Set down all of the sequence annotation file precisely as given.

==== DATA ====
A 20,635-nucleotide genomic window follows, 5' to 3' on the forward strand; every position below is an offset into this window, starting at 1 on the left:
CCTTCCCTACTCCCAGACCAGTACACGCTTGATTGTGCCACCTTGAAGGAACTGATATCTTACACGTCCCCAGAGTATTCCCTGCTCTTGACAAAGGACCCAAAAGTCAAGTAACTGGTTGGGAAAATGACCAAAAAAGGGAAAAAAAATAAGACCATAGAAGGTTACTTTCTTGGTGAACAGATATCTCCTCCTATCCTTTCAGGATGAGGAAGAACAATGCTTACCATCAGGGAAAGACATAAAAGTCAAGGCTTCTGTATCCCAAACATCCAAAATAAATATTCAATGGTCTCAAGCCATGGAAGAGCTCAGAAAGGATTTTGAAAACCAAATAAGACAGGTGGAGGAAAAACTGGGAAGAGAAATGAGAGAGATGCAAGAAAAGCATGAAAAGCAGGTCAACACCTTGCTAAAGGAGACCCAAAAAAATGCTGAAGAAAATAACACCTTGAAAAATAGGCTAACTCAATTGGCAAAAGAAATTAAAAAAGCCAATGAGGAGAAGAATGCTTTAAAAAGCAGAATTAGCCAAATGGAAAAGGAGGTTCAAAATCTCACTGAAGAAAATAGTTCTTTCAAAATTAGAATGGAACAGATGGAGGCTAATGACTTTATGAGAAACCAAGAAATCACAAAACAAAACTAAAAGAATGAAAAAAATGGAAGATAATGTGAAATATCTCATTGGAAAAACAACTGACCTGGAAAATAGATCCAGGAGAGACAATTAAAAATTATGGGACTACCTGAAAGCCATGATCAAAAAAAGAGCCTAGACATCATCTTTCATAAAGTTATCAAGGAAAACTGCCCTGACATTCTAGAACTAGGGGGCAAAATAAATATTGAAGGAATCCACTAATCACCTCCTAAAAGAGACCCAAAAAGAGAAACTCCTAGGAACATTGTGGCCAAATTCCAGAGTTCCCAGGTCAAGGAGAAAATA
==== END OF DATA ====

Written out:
A 20,635-nucleotide genomic window follows, 5' to 3' on the forward strand; every position below is an offset into this window, starting at 1 on the left:
CCTTCCCTACTCCCAGACCAGTACACGCTTGATTGTGCCACCTTGAAGGAACTGATATCTTACACGTCCCCAGAGTATTCCCTGCTCTTGACAAAGGACCCAAAAGTCAAGTAACTGGTTGGGAAAATGACCAAAAAAGGGAAAAAAAATAAGACCATAGAAGGTTACTTTCTTGGTGAACAGATATCTCCTCCTATCCTTTCAGGATGAGGAAGAACAATGCTTACCATCAGGGAAAGACATAAAAGTCAAGGCTTCTGTATCCCAAACATCCAAAATAAATATTCAATGGTCTCAAGCCATGGAAGAGCTCAGAAAGGATTTTGAAAACCAAATAAGACAGGTGGAGGAAAAACTGGGAAGAGAAATGAGAGAGATGCAAGAAAAGCATGAAAAGCAGGTCAACACCTTGCTAAAGGAGACCCAAAAAAATGCTGAAGAAAATAACACCTTGAAAAATAGGCTAACTCAATTGGCAAAAGAAATTAAAAAAGCCAATGAGGAGAAGAATGCTTTAAAAAGCAGAATTAGCCAAATGGAAAAGGAGGTTCAAAATCTCACTGAAGAAAATAGTTCTTTCAAAATTAGAATGGAACAGATGGAGGCTAATGACTTTATGAGAAACCAAGAAATCACAAAACAAAACTAAAAGAATGAAAAAAATGGAAGATAATGTGAAATATCTCATTGGAAAAACAACTGACCTGGAAAATAGATCCAGGAGAGACAATTAAAAATTATGGGACTACCTGAAAGCCATGATCAAAAAAAGAGCCTAGACATCATCTTTCATAAAGTTATCAAGGAAAACTGCCCTGACATTCTAGAACTAGGGGGCAAAATAAATATTGAAGGAATCCACTAATCACCTCCTAAAAGAGACCCAAAAAGAGAAACTCCTAGGAACATTGTGGCCAAATTCCAGAGTTCCCAGGTCAAGGAGAAAATA